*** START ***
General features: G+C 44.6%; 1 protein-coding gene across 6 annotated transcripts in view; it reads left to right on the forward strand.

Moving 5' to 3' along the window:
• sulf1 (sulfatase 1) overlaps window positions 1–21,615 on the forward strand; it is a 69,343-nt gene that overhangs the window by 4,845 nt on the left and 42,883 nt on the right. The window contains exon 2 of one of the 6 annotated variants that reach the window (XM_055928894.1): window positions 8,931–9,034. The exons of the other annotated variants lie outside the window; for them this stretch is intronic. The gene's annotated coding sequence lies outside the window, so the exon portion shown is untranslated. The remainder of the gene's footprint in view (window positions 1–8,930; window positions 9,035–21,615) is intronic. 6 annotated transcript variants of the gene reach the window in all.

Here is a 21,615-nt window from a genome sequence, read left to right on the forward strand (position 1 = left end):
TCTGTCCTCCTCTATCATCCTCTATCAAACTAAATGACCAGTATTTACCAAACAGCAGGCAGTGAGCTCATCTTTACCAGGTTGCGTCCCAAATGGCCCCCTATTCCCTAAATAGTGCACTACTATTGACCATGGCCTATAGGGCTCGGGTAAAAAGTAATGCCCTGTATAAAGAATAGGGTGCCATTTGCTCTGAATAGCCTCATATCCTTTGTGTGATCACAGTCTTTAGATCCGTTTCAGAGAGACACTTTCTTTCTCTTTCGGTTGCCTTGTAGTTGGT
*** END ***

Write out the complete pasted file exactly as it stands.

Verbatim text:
General features: G+C 44.6%; 1 protein-coding gene across 6 annotated transcripts in view; it reads left to right on the forward strand.

Moving 5' to 3' along the window:
• sulf1 (sulfatase 1) overlaps window positions 1–21,615 on the forward strand; it is a 69,343-nt gene that overhangs the window by 4,845 nt on the left and 42,883 nt on the right. The window contains exon 2 of one of the 6 annotated variants that reach the window (XM_055928894.1): window positions 8,931–9,034. The exons of the other annotated variants lie outside the window; for them this stretch is intronic. The gene's annotated coding sequence lies outside the window, so the exon portion shown is untranslated. The remainder of the gene's footprint in view (window positions 1–8,930; window positions 9,035–21,615) is intronic. 6 annotated transcript variants of the gene reach the window in all.

Here is a 21,615-nt window from a genome sequence, read left to right on the forward strand (position 1 = left end):
TCTGTCCTCCTCTATCATCCTCTATCAAACTAAATGACCAGTATTTACCAAACAGCAGGCAGTGAGCTCATCTTTACCAGGTTGCGTCCCAAATGGCCCCCTATTCCCTAAATAGTGCACTACTATTGACCATGGCCTATAGGGCTCGGGTAAAAAGTAATGCCCTGTATAAAGAATAGGGTGCCATTTGCTCTGAATAGCCTCATATCCTTTGTGTGATCACAGTCTTTAGATCCGTTTCAGAGAGACACTTTCTTTCTCTTTCGGTTGCCTTGTAGTTGGT